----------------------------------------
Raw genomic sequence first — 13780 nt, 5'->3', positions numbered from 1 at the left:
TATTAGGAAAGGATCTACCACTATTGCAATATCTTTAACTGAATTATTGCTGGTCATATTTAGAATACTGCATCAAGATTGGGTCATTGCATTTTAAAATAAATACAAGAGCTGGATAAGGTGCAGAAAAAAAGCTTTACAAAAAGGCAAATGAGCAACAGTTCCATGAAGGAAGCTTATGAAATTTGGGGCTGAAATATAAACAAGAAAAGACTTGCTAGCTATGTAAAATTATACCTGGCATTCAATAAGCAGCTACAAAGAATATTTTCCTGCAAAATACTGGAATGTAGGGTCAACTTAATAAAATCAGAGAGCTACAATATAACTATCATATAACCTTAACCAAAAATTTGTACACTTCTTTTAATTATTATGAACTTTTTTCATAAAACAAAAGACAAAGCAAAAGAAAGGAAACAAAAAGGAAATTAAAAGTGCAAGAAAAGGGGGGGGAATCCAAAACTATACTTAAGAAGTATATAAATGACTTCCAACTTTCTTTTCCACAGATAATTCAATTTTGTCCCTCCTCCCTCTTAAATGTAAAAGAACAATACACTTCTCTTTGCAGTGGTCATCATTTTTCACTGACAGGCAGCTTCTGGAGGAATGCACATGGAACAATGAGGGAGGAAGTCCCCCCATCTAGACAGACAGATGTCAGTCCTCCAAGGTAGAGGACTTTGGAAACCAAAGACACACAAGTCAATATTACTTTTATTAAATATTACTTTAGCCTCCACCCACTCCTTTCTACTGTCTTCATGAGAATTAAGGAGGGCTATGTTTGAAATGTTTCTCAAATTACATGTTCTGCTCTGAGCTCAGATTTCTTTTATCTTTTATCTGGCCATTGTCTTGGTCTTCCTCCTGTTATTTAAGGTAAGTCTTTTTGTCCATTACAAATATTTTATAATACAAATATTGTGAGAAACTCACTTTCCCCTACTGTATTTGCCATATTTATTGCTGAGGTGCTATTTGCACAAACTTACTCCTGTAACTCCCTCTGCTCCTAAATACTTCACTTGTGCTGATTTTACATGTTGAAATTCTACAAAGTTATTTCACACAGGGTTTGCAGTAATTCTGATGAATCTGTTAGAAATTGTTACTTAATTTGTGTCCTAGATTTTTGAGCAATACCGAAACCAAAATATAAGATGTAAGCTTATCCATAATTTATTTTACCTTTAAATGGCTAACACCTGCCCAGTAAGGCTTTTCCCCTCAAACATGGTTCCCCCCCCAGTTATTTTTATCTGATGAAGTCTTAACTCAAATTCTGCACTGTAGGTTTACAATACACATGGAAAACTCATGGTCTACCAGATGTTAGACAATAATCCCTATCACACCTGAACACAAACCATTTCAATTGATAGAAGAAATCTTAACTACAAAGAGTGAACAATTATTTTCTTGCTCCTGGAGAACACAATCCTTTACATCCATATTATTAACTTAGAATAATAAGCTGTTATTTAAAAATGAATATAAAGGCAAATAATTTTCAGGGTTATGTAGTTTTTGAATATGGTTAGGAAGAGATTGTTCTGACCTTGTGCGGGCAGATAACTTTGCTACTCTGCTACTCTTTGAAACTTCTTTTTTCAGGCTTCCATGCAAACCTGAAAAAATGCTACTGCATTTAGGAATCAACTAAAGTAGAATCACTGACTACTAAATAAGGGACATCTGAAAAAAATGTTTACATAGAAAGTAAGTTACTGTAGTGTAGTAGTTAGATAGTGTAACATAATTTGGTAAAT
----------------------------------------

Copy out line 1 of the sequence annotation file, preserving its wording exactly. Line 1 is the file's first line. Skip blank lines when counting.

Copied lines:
Raw genomic sequence first — 13780 nt, 5'->3', positions numbered from 1 at the left: